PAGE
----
What lies behind 26m Fitch buy?

The UK design agency will head Lighthouse’s offensive into the European and Asian marketing arena

The 26m acquisition of UK design agency Fitch by US marketing services agency Lighthouse Acquisition Company (MW March 25) is the beginning of a European onslaught by the cash-rich acquisitions vehicle.

The deal comes during a period of marketing industry consolidation and mirrors the recent acquisition by another independent US conglomerate, Snyder Communications, of London-based advertising agency Partners BDDH.

While above-the-line advertising is not on Lighthouse’s agenda, it is currently in negotiations to acquire two further European promotion and integrated operations. It has about $400m (250m) to spend on European acquisitions.

A further acquisition of a US sports marketing group is also imminent.

The company is principally backed by US private equity funds Frontenac Company and GTCR Golder Raunser. No further financial details will be made available prior to the deals being signed.

The Fitch deal comes just six months after marketing guru Terry Graunke set up Lighthouse in Chicago, and is the company’s third, and by far its biggest acquisition to date.

“We are focused on acquiring and growing a cohesive services platform with related and complementary marketing communications offerings… Our prime targets are companies with solid management and recognised brand names,” says Lighthouse founder and chief executive Graunke, who will join the Fitch board when the deal officially goes live in two weeks’ time.

Lighthouse has also bought Fantastic Sports, the San Diego sports marketing consultancy, promotion and merchandising outfit, and International Sports Marketing, the Pittsburgh-based specialist in direct and database marketing, promotions, sports marketing and event management.

These groups have a combined client list that includes Deutsche Bank, MCI and Visa, while Fitch clients include BT, Tag McLaren Audio, Sainsbury’s, WH Smith and De La Rue. The planned portfolio will eventually include branding and identity, public relations, sports and event marketing, promotions, direct and database marketing, and ethnic and healthcare marketing.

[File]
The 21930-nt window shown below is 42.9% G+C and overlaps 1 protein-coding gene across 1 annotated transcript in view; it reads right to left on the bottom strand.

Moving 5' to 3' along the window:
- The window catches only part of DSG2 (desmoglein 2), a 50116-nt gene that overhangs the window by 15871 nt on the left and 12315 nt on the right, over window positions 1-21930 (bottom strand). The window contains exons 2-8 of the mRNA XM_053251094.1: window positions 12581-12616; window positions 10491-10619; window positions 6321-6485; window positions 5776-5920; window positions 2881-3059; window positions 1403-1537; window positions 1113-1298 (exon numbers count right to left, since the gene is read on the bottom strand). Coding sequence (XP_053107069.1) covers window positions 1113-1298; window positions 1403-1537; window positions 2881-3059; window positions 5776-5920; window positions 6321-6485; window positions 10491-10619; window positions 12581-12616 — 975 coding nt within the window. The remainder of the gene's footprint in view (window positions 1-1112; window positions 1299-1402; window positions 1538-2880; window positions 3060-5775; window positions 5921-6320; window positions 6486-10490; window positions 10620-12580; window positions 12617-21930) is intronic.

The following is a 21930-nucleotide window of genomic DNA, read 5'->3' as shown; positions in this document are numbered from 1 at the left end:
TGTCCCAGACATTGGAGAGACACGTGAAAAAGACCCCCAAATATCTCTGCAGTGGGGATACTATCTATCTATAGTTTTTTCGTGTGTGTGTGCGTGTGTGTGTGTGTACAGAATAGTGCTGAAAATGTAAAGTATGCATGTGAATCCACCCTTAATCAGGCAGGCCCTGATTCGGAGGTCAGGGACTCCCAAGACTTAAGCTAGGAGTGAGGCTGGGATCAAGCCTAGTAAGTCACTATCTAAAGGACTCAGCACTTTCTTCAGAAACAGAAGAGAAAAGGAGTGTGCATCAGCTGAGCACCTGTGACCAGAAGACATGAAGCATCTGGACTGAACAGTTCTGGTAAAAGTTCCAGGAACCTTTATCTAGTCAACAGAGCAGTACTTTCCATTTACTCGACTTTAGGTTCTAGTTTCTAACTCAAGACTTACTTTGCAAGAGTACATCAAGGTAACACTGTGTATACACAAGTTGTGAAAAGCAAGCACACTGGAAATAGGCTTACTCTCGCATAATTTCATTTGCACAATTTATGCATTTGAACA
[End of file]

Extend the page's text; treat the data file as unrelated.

Fitch will be Lighthouse’s sole branding and identity agency and its flagship operation.

“We see Europe and Asia as particularly good growth areas, especially in marketing consultancy, and we would like to move Lighthouse into those areas, mainly through the development of Fitch. But it is Fitch which will make the decisions,” says Mark Scott, Lighthouse UK director.

Despite Lighthouse’s claim to be a mere holding company, the history of its chief decision makers suggests they have more than a financial interest in the business.

Scott, for example, joined Lighthouse after fours years in mergers and acquisitions at WPP Group and also has a Harvard MBA under his belt. He is based at the company’s Mayfair office, which officially opened earlier this month.

Other top managers have a wealth of experience on both sides of the client/consultancy fence, including Procter & Gamble, the Fox TV network and Apple Computer. But in the words of Amy LaBan, vice-president of marketing/strategy: “Terry [Graunke] is the big cheese of the group.”

Graunke, 39, has been in marketing since the age of 20, when he dropped out of his economics course at the University of Wisconsin-Madison to set up his own company.